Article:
5 Books That Changed My Life

With November being National Novel Writing Month, I feel the urge and the pressure to write my first book growing. It’s long been a goal of mine to write a book and leave my mark upon the world.

After all, there are so many books which have shaped my life. A book has the power to impact a person like no other art form.

With that in mind, I want to share with you 5 of the books that have changed my life over the past 28 years. These are books I go back to time and time again for inspiration. If you’ve never read them, I encourage you to check them out on Amazon. Maybe one of them will inspire you too.

In chronological order of when I discovered them:

dear-mr.-henshawDear Mr. Henshaw by Beverly Cleary – This was my first favorite book in elementary school. Dear Mr. Henshaw tells the story of a young boy completing a class assignment of writing to his favorite author. Over the years the boy continues to correspond with Mr. Henshaw seeking advice and wisdom as he struggles with all the issues of adolescence, including his parent’s divorce. Dear Mr. Henshaw is engaging and captivating and honest – just like all of Beverly Cleary’s work. Most importantly for me, Dear Mr. Henshaw opened up the possibilities of what a book could be in my eyes. The entire book is written in the format of the boy’s letters to Mr. Henshaw. At a young age I learned every book doesn’t have to look the same or follow the same format. Ever since then I’ve always enjoyed reading and writing that plays with the traditional narrative. Continue reading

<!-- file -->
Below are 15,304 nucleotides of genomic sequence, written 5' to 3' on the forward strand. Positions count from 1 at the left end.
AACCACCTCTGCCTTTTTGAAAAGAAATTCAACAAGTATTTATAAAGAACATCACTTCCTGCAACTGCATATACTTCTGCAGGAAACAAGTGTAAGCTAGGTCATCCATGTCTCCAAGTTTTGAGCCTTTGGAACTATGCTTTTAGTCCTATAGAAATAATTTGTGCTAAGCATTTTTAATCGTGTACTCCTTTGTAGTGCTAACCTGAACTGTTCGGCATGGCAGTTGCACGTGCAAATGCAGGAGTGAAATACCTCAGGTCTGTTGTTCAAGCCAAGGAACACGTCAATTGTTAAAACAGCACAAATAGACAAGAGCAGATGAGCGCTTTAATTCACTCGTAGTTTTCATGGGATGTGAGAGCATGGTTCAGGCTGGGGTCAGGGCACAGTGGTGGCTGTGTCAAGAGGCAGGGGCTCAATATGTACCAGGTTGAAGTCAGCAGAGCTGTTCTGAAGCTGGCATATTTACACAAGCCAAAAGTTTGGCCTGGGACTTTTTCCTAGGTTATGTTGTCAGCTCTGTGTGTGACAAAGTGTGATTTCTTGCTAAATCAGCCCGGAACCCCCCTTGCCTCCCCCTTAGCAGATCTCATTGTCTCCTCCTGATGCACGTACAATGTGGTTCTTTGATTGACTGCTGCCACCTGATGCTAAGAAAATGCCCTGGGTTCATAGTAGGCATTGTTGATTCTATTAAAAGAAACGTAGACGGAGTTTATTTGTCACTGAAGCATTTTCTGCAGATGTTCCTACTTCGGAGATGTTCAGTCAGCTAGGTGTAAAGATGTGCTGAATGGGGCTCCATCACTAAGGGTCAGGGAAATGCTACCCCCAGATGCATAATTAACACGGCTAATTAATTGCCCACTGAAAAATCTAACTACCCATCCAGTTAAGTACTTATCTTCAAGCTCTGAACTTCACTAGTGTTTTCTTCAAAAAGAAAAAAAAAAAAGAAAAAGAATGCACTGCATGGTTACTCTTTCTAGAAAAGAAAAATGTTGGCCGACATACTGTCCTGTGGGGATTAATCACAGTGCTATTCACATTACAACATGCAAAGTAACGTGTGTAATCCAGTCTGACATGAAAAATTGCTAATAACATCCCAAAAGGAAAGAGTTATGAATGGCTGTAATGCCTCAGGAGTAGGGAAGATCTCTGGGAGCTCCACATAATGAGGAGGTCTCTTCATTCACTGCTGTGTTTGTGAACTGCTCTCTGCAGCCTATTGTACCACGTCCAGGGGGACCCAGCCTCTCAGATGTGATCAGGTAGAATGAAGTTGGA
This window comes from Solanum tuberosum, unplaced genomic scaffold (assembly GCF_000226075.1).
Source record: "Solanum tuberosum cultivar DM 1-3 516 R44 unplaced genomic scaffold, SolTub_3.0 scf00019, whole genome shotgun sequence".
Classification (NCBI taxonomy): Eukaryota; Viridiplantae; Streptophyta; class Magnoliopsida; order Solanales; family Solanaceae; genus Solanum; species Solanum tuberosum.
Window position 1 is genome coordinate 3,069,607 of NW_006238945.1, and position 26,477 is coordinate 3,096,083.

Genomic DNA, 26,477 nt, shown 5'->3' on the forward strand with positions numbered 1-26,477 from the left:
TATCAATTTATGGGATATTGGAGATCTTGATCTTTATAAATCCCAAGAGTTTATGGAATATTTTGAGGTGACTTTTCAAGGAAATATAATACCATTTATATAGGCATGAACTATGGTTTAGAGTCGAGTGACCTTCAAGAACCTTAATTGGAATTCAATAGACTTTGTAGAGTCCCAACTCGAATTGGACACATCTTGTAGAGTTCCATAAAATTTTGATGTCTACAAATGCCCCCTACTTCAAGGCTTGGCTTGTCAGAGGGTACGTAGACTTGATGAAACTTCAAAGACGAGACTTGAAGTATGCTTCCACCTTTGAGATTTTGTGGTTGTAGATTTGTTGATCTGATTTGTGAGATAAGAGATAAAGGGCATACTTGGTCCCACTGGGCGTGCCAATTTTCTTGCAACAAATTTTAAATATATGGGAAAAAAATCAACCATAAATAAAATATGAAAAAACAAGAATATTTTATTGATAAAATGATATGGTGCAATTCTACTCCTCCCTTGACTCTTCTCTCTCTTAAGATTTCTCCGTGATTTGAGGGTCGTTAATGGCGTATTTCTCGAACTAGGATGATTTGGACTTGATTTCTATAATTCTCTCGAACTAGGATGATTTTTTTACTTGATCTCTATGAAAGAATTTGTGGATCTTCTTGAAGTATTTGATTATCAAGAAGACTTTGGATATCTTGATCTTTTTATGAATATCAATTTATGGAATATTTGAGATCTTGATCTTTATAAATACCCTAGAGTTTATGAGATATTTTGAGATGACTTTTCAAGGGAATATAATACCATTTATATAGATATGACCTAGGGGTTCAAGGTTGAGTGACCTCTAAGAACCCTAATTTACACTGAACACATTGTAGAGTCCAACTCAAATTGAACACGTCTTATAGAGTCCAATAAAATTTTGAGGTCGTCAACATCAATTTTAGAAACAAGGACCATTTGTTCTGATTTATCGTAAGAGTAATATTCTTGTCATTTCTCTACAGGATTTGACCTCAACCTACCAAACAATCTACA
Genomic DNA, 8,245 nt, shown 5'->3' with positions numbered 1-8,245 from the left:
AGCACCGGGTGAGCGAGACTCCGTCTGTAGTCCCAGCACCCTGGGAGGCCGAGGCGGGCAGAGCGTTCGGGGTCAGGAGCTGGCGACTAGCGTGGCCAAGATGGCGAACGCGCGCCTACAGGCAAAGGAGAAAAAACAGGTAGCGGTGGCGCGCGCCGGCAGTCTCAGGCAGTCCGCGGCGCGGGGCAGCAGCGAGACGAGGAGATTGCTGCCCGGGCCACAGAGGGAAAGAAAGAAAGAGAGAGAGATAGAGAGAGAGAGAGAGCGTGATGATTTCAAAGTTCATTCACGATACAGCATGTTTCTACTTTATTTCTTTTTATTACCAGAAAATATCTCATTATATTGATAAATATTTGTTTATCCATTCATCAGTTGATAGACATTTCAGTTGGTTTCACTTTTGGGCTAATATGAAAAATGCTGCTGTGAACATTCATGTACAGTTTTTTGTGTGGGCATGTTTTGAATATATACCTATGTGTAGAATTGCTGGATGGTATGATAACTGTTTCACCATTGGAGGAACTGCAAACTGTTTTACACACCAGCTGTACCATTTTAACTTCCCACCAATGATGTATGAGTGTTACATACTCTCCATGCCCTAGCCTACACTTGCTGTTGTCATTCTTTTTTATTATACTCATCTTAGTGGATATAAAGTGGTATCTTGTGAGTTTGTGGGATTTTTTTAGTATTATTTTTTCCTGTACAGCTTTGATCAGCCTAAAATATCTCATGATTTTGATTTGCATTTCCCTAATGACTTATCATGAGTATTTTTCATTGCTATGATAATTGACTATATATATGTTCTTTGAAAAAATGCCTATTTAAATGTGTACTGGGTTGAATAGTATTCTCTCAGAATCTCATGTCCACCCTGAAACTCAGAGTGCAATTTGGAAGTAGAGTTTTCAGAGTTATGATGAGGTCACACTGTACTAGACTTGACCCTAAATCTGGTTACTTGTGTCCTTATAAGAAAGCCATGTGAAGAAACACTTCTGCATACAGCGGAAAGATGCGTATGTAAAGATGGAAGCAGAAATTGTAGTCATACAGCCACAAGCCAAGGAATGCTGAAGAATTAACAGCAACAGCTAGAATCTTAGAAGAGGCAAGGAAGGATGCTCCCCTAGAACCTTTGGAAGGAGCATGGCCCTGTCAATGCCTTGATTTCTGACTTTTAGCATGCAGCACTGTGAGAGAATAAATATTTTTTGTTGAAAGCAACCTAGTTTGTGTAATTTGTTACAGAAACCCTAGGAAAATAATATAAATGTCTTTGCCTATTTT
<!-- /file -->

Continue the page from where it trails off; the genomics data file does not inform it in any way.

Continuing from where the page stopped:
Advertisement

Do You Wear The Black Hat?

“The villain is the person who knows the most and cares the least.” – Chuck Klosterman, I Wear The Black Hat

In his new book I Wear The Black Hat, Chuck Klosterman writes about villains both real and imaginary. As with everything he writes, Klosterman’s book is an inventive and thought-provoking examination peeling back layers of pop culture to reveal truths that seem obvious until you realize you never realized them before. (There’s a particularly interesting discussion about what would happen if a real life Batman began to fight crime.)

But what sticks out the most is Klosterman’s main theory: A villain is a person who knows the most and cares the least. If you know all the facts about a particular situation, if you know what harm your actions will bring and you simply do not care what happens, then you are a villain in your story.

In a roundabout way, I Wear The Black Hat reminds me of another book about story: Donald Miller’s A Million Miles in a Thousand Years. Continue reading